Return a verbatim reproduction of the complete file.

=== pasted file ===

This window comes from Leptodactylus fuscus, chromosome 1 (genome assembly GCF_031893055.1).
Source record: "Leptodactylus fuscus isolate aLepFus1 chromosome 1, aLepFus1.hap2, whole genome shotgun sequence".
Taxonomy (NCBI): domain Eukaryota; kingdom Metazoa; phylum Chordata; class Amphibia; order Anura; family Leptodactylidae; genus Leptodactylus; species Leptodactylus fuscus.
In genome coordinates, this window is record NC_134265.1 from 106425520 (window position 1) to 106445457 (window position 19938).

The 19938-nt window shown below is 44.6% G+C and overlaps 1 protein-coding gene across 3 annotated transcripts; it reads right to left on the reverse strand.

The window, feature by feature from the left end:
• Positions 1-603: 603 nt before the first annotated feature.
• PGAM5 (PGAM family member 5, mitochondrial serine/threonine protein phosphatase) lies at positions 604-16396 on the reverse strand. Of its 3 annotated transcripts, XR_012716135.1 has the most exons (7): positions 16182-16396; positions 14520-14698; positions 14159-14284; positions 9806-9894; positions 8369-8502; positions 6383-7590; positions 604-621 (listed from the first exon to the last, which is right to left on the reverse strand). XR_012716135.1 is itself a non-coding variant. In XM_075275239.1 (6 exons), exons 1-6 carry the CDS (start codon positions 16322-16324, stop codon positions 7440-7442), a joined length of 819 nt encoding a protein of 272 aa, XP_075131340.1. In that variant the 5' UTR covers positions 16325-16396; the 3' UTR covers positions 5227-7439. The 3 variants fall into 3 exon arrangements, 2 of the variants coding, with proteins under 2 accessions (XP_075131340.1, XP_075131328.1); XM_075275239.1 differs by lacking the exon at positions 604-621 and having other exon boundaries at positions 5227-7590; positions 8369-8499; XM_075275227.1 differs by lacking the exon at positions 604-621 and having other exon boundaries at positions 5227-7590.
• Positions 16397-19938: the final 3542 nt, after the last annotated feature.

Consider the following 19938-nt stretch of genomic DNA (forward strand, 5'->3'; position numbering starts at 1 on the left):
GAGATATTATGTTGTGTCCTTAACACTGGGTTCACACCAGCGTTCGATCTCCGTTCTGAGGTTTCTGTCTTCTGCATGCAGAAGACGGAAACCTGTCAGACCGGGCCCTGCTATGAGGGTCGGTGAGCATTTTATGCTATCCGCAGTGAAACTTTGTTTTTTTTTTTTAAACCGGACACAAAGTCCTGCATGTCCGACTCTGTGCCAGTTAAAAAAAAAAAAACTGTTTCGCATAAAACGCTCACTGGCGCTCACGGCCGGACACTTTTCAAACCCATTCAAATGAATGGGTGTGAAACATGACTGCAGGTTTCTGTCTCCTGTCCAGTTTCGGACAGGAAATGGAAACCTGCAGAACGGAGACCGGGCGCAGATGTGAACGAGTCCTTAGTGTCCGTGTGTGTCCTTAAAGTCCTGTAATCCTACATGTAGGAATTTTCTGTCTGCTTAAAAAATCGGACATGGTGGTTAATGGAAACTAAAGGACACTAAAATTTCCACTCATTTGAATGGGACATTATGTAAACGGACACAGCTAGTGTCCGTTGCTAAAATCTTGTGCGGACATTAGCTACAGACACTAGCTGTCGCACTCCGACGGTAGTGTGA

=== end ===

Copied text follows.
This window comes from Leptodactylus fuscus, chromosome 1 (genome assembly GCF_031893055.1).
Source record: "Leptodactylus fuscus isolate aLepFus1 chromosome 1, aLepFus1.hap2, whole genome shotgun sequence".
Taxonomy (NCBI): domain Eukaryota; kingdom Metazoa; phylum Chordata; class Amphibia; order Anura; family Leptodactylidae; genus Leptodactylus; species Leptodactylus fuscus.
In genome coordinates, this window is record NC_134265.1 from 106425520 (window position 1) to 106445457 (window position 19938).

The 19938-nt window shown below is 44.6% G+C and overlaps 1 protein-coding gene across 3 annotated transcripts; it reads right to left on the reverse strand.

The window, feature by feature from the left end:
• Positions 1-603: 603 nt before the first annotated feature.
• PGAM5 (PGAM family member 5, mitochondrial serine/threonine protein phosphatase) lies at positions 604-16396 on the reverse strand. Of its 3 annotated transcripts, XR_012716135.1 has the most exons (7): positions 16182-16396; positions 14520-14698; positions 14159-14284; positions 9806-9894; positions 8369-8502; positions 6383-7590; positions 604-621 (listed from the first exon to the last, which is right to left on the reverse strand). XR_012716135.1 is itself a non-coding variant. In XM_075275239.1 (6 exons), exons 1-6 carry the CDS (start codon positions 16322-16324, stop codon positions 7440-7442), a joined length of 819 nt encoding a protein of 272 aa, XP_075131340.1. In that variant the 5' UTR covers positions 16325-16396; the 3' UTR covers positions 5227-7439. The 3 variants fall into 3 exon arrangements, 2 of the variants coding, with proteins under 2 accessions (XP_075131340.1, XP_075131328.1); XM_075275239.1 differs by lacking the exon at positions 604-621 and having other exon boundaries at positions 5227-7590; positions 8369-8499; XM_075275227.1 differs by lacking the exon at positions 604-621 and having other exon boundaries at positions 5227-7590.
• Positions 16397-19938: the final 3542 nt, after the last annotated feature.

Consider the following 19938-nt stretch of genomic DNA (forward strand, 5'->3'; position numbering starts at 1 on the left):
GAGATATTATGTTGTGTCCTTAACACTGGGTTCACACCAGCGTTCGATCTCCGTTCTGAGGTTTCTGTCTTCTGCATGCAGAAGACGGAAACCTGTCAGACCGGGCCCTGCTATGAGGGTCGGTGAGCATTTTATGCTATCCGCAGTGAAACTTTGTTTTTTTTTTTTAAACCGGACACAAAGTCCTGCATGTCCGACTCTGTGCCAGTTAAAAAAAAAAAAACTGTTTCGCATAAAACGCTCACTGGCGCTCACGGCCGGACACTTTTCAAACCCATTCAAATGAATGGGTGTGAAACATGACTGCAGGTTTCTGTCTCCTGTCCAGTTTCGGACAGGAAATGGAAACCTGCAGAACGGAGACCGGGCGCAGATGTGAACGAGTCCTTAGTGTCCGTGTGTGTCCTTAAAGTCCTGTAATCCTACATGTAGGAATTTTCTGTCTGCTTAAAAAATCGGACATGGTGGTTAATGGAAACTAAAGGACACTAAAATTTCCACTCATTTGAATGGGACATTATGTAAACGGACACAGCTAGTGTCCGTTGCTAAAATCTTGTGCGGACATTAGCTACAGACACTAGCTGTCGCACTCCGACGGTAGTGTGA